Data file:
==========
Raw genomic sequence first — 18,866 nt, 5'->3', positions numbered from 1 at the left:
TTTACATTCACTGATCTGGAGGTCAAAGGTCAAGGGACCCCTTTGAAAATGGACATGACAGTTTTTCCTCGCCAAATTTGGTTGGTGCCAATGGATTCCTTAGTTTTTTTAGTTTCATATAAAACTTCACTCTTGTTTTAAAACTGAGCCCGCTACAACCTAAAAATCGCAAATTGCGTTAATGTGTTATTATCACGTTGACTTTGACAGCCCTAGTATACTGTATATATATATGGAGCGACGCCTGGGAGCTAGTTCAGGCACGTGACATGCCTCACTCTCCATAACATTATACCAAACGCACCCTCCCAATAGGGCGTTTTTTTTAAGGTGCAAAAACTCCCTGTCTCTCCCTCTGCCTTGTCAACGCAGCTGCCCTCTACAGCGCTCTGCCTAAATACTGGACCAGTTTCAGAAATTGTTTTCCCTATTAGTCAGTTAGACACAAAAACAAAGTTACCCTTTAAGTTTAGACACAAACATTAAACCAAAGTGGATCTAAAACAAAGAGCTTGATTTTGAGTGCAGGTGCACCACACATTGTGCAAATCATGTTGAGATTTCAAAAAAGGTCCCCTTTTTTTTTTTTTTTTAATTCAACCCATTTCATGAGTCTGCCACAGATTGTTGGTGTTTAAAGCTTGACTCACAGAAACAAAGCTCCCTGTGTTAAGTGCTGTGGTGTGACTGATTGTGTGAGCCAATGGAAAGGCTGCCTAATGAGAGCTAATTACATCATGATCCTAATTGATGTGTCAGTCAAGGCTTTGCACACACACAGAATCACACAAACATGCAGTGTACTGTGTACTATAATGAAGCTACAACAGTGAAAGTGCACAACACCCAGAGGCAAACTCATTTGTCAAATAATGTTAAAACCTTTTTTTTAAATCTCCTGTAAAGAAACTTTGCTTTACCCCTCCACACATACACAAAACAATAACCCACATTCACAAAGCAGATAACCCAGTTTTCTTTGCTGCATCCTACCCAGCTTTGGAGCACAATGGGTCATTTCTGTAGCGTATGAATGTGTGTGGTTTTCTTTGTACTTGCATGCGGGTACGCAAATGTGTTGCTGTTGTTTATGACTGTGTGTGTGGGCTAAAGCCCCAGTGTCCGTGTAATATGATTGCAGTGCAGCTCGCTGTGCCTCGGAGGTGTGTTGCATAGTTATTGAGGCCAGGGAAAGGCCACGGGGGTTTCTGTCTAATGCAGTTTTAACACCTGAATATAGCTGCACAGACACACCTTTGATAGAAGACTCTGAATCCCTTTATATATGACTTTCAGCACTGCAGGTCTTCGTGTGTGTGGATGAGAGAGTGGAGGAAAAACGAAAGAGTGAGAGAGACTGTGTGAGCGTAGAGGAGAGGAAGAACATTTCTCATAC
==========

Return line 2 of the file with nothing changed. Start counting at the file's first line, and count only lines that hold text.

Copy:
TTTACATTCACTGATCTGGAGGTCAAAGGTCAAGGGACCCCTTTGAAAATGGACATGACAGTTTTTCCTCGCCAAATTTGGTTGGTGCCAATGGATTCCTTAGTTTTTTTAGTTTCATATAAAACTTCACTCTTGTTTTAAAACTGAGCCCGCTACAACCTAAAAATCGCAAATTGCGTTAATGTGTTATTATCACGTTGACTTTGACAGCCCTAGTATACTGTATATATATATGGAGCGACGCCTGGGAGCTAGTTCAGGCACGTGACATGCCTCACTCTCCATAACATTATACCAAACGCACCCTCCCAATAGGGCGTTTTTTTTAAGGTGCAAAAACTCCCTGTCTCTCCCTCTGCCTTGTCAACGCAGCTGCCCTCTACAGCGCTCTGCCTAAATACTGGACCAGTTTCAGAAATTGTTTTCCCTATTAGTCAGTTAGACACAAAAACAAAGTTACCCTTTAAGTTTAGACACAAACATTAAACCAAAGTGGATCTAAAACAAAGAGCTTGATTTTGAGTGCAGGTGCACCACACATTGTGCAAATCATGTTGAGATTTCAAAAAAGGTCCCCTTTTTTTTTTTTTTTTAATTCAACCCATTTCATGAGTCTGCCACAGATTGTTGGTGTTTAAAGCTTGACTCACAGAAACAAAGCTCCCTGTGTTAAGTGCTGTGGTGTGACTGATTGTGTGAGCCAATGGAAAGGCTGCCTAATGAGAGCTAATTACATCATGATCCTAATTGATGTGTCAGTCAAGGCTTTGCACACACACAGAATCACACAAACATGCAGTGTACTGTGTACTATAATGAAGCTACAACAGTGAAAGTGCACAACACCCAGAGGCAAACTCATTTGTCAAATAATGTTAAAACCTTTTTTTTAAATCTCCTGTAAAGAAACTTTGCTTTACCCCTCCACACATACACAAAACAATAACCCACATTCACAAAGCAGATAACCCAGTTTTCTTTGCTGCATCCTACCCAGCTTTGGAGCACAATGGGTCATTTCTGTAGCGTATGAATGTGTGTGGTTTTCTTTGTACTTGCATGCGGGTACGCAAATGTGTTGCTGTTGTTTATGACTGTGTGTGTGGGCTAAAGCCCCAGTGTCCGTGTAATATGATTGCAGTGCAGCTCGCTGTGCCTCGGAGGTGTGTTGCATAGTTATTGAGGCCAGGGAAAGGCCACGGGGGTTTCTGTCTAATGCAGTTTTAACACCTGAATATAGCTGCACAGACACACCTTTGATAGAAGACTCTGAATCCCTTTATATATGACTTTCAGCACTGCAGGTCTTCGTGTGTGTGGATGAGAGAGTGGAGGAAAAACGAAAGAGTGAGAGAGACTGTGTGAGCGTAGAGGAGAGGAAGAACATTTCTCATAC